“We think the RSNs have been Sinclair’s Achilles heel as it’s a distraction for investors, an asset in decline and a potential drain on retrans to support RSN carriage fees,” Cahall wrote. “While there’s no equity value in Diamond these factors also mean less equity value in TV. Ultimately we view a separation of the RSNs as the best case scenario for Sinclair as it removes a big overhang that’s needed management’s attention since the get go.
Separation may be a rather extreme outcome, though, and there isn’t a lot to suggest that’s being seriously considered at this point. Sinclair clearly sees value in the RSNs and synergy with their local broadcast stations, and there isn’t necessarily another obvious operator to point to (especially considering that this all started with Disney’s attempts to run these RSNs nixed by the Justice Department).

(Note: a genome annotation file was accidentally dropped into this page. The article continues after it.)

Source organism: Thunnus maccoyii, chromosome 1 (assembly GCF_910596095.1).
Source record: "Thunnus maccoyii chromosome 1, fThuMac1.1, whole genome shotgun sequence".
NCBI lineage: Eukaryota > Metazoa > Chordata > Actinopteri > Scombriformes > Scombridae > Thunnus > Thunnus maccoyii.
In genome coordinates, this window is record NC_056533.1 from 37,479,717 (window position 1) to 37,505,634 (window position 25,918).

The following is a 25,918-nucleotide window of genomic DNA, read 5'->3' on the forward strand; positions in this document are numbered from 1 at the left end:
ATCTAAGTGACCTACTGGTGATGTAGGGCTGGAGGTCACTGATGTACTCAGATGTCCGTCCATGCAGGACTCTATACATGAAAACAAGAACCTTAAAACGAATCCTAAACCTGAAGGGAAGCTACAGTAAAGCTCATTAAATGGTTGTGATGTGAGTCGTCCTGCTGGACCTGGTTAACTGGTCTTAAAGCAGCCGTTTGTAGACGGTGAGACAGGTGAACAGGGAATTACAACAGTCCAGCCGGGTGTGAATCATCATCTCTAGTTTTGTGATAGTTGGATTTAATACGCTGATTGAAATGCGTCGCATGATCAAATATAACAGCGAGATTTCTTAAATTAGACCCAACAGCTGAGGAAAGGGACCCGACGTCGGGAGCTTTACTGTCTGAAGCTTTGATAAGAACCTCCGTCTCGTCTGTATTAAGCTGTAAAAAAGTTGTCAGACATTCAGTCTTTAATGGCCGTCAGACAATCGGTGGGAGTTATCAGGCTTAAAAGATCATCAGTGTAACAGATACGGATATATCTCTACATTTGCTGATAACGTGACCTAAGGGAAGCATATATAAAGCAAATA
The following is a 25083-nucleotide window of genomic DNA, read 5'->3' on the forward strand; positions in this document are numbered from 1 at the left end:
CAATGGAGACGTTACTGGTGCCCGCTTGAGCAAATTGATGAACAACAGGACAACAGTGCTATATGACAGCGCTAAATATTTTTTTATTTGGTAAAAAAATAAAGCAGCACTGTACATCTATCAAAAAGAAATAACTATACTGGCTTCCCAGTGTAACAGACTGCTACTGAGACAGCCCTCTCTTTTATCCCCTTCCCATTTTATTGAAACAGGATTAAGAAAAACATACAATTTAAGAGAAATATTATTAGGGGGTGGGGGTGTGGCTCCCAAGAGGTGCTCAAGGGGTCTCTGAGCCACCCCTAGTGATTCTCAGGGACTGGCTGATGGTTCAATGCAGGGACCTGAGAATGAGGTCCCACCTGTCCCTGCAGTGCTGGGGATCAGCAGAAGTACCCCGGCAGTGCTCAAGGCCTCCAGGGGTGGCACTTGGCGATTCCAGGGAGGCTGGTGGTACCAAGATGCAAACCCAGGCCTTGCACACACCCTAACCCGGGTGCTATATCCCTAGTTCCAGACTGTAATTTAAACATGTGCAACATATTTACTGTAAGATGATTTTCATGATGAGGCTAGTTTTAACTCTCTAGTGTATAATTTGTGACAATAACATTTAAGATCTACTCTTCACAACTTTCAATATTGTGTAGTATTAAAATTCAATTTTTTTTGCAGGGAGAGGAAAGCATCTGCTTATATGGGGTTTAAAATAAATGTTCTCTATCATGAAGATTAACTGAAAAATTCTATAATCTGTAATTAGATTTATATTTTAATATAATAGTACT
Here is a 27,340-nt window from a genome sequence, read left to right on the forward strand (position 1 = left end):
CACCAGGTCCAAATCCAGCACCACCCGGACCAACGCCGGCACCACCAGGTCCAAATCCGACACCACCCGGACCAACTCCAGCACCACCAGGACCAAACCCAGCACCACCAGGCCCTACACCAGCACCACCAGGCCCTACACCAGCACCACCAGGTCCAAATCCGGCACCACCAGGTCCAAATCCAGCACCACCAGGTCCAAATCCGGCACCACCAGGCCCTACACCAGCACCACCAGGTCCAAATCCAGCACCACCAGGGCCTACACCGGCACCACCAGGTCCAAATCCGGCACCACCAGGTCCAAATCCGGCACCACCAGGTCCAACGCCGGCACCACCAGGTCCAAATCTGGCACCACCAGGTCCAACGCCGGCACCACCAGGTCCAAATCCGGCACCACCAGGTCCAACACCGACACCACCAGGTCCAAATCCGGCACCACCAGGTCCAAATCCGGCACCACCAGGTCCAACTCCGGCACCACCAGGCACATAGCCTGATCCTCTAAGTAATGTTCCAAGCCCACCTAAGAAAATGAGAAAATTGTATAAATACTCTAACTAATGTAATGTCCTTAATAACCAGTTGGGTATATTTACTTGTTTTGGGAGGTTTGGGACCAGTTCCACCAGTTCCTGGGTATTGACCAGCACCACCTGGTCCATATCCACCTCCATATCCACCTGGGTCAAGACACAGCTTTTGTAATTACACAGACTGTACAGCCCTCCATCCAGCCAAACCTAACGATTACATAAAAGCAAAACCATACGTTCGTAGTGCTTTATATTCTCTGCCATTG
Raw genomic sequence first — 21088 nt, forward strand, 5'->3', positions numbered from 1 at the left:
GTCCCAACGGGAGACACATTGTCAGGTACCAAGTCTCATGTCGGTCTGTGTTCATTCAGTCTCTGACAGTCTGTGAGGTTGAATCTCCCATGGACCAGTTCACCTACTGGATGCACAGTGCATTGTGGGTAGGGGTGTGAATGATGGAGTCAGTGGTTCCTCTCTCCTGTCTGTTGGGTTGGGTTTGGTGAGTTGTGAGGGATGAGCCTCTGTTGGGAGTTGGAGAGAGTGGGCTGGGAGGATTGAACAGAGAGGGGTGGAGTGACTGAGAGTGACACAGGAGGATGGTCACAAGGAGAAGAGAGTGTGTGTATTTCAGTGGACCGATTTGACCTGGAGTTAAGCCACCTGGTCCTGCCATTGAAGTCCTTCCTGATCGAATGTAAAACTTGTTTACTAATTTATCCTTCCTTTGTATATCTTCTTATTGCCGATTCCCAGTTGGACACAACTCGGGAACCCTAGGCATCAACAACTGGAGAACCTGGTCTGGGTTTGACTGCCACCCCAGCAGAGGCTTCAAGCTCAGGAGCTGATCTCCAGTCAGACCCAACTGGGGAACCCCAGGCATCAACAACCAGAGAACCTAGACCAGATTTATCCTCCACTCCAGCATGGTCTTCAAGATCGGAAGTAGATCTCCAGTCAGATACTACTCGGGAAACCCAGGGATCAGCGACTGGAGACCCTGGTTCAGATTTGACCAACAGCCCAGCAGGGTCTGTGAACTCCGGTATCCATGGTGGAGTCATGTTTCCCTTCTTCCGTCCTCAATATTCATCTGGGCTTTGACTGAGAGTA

And it’s worth noting that the RSNs’ poor 2020 performance has a whole lot to do with an unanticipated sports shutdown/season-shortening. As we’ve written before, while that shutdown and subsequent season shift had all sorts of negative effects on broadcasters and pay-TV providers, the RSNs had it the worst thanks to the details of their contracts. Those contracts left them owing more to providers in payments for missing guaranteed numbers of games than they received back from teams for those missed games. And the RSNs are also even more dependent on live games than the national cable sports channels, so the dramatic changes to their lineup hit them even harder than, say, ESPN or FS1.